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Archive for September, 2006
Facebook: More Privacy Features May Make Stalking Easier
Posted on Saturday, September 23rd, 2006 at 3:09 am.

Today at 3:00 AM EDT I noticed that Facebook added a few new privacy features.

Last week we asked you guys what privacy controls you thought were necessary for the upcoming expansion. We read all of your suggestions and we have built these controls:
Hide yourself from all people in a type of network (e.g. people only in a region, high schoolers) in searches.
Prevent people in those networks from messaging, poking and adding you as a friend.
Control whether your picture shows up in your search listing.

These controls are all under the Search section of the My Privacy page. As always, please send us feedback here.

As usual, I send an email to them for thanks.

Thanks for implementing the new privacy features. I do believe that they are necessary, though they are making Facebook a bit more closed. Which, if the users like it, is good. But please, consider the implications of these moves; please see my blog article (this) for my warnings.

Thanks again for listening.

Steven Bao

What they don’t know (or they might) is that they’re paving the way for school administrators, faculty, and parents to be able to hold a Facebook and basically stalk students on Facebook. This is a very serious matter, and it should be taken seriously; the privacy features are useful for some, but the implications may be fatal. Before, it was somewhat hard to hold a Facebook account if you were not a student, as you would be found out sooner or later. If we resolve so that you need to be one’s friend to read their profile, then Facebook will become more and more closed.

Trezr: Share the Wealth
Posted on Saturday, September 23rd, 2006 at 2:53 am.


Trezr is a digg-like site where people can submit articles and people vote on them, and the best go on the front page. Only with Trezr (pronounced “treasure”) you submit deals, coupons, and tips, in a highly organized way with comments enabled. An article/item starts with a silver coin with 1 trezr (you) and if it gets to a gold coin (4 trezrs as of this writing) it goes on the front page. Very useful - deals are good … deals, coupons are coupons online and in stores, and tips are money articles and tips. Obviously.

There is also a weblet thing (like a widget) that shows your Trezrs, your posts on Trezr, or the top stories.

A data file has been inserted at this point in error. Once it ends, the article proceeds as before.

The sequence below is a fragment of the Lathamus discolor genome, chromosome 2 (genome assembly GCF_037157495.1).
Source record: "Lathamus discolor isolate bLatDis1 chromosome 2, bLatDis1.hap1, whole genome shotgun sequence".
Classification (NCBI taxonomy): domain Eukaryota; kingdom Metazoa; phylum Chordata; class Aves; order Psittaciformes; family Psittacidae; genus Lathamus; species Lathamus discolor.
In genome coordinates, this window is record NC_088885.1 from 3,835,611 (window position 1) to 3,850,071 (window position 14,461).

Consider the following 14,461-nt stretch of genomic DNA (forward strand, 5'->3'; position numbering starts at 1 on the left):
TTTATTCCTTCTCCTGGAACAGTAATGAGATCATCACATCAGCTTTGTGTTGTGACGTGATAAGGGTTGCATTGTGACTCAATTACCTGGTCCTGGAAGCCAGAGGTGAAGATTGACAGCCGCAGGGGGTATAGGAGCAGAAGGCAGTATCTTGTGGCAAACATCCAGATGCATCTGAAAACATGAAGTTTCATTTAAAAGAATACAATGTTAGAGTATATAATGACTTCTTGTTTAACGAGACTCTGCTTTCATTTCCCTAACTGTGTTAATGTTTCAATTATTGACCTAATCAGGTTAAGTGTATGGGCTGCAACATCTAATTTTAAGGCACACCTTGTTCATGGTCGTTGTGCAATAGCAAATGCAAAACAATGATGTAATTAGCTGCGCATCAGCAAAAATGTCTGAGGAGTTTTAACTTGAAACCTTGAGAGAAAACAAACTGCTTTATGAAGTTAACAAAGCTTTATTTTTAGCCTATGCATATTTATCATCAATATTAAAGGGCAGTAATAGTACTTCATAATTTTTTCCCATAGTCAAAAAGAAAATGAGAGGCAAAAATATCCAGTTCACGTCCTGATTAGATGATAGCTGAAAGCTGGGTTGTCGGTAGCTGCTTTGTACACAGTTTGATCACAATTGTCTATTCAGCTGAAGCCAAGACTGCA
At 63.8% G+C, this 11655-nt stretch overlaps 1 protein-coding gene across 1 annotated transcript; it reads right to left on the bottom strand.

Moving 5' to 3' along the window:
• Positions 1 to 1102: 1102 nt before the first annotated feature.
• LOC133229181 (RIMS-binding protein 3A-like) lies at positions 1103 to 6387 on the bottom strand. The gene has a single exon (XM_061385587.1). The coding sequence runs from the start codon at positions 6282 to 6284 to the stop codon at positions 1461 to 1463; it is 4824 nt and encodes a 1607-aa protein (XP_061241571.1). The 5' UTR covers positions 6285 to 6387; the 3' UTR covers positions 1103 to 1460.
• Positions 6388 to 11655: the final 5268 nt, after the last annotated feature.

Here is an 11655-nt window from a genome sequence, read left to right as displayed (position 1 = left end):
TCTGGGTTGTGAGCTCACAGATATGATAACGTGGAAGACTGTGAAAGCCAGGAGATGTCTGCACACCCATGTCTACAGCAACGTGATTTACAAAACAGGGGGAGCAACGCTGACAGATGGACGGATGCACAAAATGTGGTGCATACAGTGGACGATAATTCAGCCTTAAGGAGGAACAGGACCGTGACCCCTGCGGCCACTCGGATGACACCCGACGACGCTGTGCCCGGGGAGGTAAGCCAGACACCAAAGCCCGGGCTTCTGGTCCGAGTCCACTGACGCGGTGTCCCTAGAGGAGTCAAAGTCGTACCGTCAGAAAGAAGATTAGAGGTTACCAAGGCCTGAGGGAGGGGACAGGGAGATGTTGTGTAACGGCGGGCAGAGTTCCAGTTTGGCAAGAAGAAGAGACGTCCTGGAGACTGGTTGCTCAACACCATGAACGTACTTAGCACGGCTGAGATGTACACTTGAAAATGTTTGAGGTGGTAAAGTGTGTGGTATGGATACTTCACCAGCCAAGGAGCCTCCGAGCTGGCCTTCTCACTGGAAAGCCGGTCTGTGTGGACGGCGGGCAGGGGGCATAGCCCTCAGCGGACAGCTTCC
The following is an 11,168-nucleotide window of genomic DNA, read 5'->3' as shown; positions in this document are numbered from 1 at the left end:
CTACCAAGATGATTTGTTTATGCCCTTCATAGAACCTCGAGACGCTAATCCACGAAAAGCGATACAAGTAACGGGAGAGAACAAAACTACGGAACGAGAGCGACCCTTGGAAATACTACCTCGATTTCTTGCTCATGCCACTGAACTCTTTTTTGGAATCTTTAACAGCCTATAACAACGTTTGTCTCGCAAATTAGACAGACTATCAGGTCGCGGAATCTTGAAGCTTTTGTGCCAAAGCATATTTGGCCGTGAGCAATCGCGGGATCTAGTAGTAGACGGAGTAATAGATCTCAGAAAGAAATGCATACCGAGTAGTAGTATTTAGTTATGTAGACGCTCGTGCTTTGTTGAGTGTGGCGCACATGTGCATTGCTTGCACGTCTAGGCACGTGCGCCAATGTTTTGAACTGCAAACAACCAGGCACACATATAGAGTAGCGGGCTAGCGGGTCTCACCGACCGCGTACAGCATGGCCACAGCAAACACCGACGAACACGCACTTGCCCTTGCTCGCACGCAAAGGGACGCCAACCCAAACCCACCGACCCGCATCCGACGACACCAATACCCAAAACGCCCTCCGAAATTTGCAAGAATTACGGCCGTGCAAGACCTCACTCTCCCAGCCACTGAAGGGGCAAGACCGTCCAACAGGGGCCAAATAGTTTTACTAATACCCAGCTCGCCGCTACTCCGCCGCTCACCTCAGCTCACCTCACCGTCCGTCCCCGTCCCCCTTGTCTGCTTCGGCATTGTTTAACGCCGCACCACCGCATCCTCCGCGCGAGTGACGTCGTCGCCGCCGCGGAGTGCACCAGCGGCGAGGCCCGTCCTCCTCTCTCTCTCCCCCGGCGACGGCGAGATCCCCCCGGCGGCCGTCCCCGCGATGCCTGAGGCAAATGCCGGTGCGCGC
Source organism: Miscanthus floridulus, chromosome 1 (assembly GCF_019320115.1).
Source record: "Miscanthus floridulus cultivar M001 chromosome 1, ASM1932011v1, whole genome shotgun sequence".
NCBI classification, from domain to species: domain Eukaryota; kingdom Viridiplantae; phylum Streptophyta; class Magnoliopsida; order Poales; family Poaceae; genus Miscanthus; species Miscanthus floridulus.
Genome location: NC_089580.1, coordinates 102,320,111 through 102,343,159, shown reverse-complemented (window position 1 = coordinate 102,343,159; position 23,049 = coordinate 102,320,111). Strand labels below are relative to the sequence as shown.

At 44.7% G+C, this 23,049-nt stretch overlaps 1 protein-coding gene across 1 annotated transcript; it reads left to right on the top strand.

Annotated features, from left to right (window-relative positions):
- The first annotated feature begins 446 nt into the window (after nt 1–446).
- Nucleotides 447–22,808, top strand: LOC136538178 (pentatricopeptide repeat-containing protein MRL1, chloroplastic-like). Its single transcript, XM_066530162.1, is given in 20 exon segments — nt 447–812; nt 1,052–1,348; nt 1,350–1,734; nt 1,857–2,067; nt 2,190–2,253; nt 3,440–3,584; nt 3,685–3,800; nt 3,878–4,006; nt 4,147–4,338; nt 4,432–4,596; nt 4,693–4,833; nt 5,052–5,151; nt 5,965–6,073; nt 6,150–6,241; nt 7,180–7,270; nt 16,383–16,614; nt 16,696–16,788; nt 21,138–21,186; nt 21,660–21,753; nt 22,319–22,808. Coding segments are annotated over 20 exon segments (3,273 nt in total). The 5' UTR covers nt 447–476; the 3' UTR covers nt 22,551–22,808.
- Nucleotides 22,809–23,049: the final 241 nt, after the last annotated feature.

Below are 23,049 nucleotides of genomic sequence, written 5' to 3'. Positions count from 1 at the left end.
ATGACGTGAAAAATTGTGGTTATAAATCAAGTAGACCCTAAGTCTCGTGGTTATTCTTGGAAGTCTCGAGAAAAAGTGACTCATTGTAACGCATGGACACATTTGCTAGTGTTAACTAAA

deals from

add this to your site

What might appeal to a few people is the Revenue Sharing program.

You credibility rating is currently at 1.5, which means you will collect 50% of the ad revenue generated by your posts. If you don’t have a Google AdSense ID, you can sign up for one here.

The ad revenue sharing program is currently in beta, and is subject to change anytime.

So basically, you can get a few bucks from this site if you have a lot of posts and stuff, which motivates people to post on Trezr. At least, it motivated me even though I don’t have an AdSense ID.

Trezr looks promising and useful. I suggest you check it out.

If you have a Trezr account, feel free to add me as a friend. My username is steven.

Verizon Modem Returned
Posted on Monday, September 18th, 2006 at 6:51 pm.

Verizon returned the modem to me (the one I sent back for a replacement.)

Dear Customer [sic]: We are returning to you the merchandise that you recently returned to us. We were unable to accept the return of this merchandise and issue a refund, credit or replacement for the following reason(s):

Product: DW6100VOL
Quantity: 1
Reject Reason: Returned Product’s condition is not acceptable.


If you wish to discuss this matter further, you may contact us at 800-567-6789 to speak to a Customer Service Representative.
Customer Service Department

First of all, Verizon, you have the worst DSL service in Cambridge, and probably the rest of the nation. So I would like to say the following thing to you:


Thank you for your cooperation. I will discuss this matter further with a Customer Service Representative; i.e. I will send the modem to you again.

Facebook Reforms News Feed
Posted on Friday, September 8th, 2006 at 5:43 pm.

Due to the overwhelming response to the “stalker-ish” News Feed, a new feature implemented into Facebook, I wrote an email to Facebook.

Look. I like the new Facebook. Newsfeeds are innovative. It shows what you and your friends’ statuses are, and when they change. They deliver news about new groups, friendships, and comments. Essentially subscribe to your friends’ notes. People have the choice to stay out of the newsfeed by deleting entries. Which, in my opinion, keeps the privacy part of Facebook still intact.

I believe that this has gotten out of control. Facebook goes out of their way to be innovative and have this extremely ingenious feature that lets you interact with your friends in ways you did not think possible. In other words, the common Facebook user cannot spot changes of anothers’ profile efficiently. To get changes, they go to everyone’s profile and see if anything changed.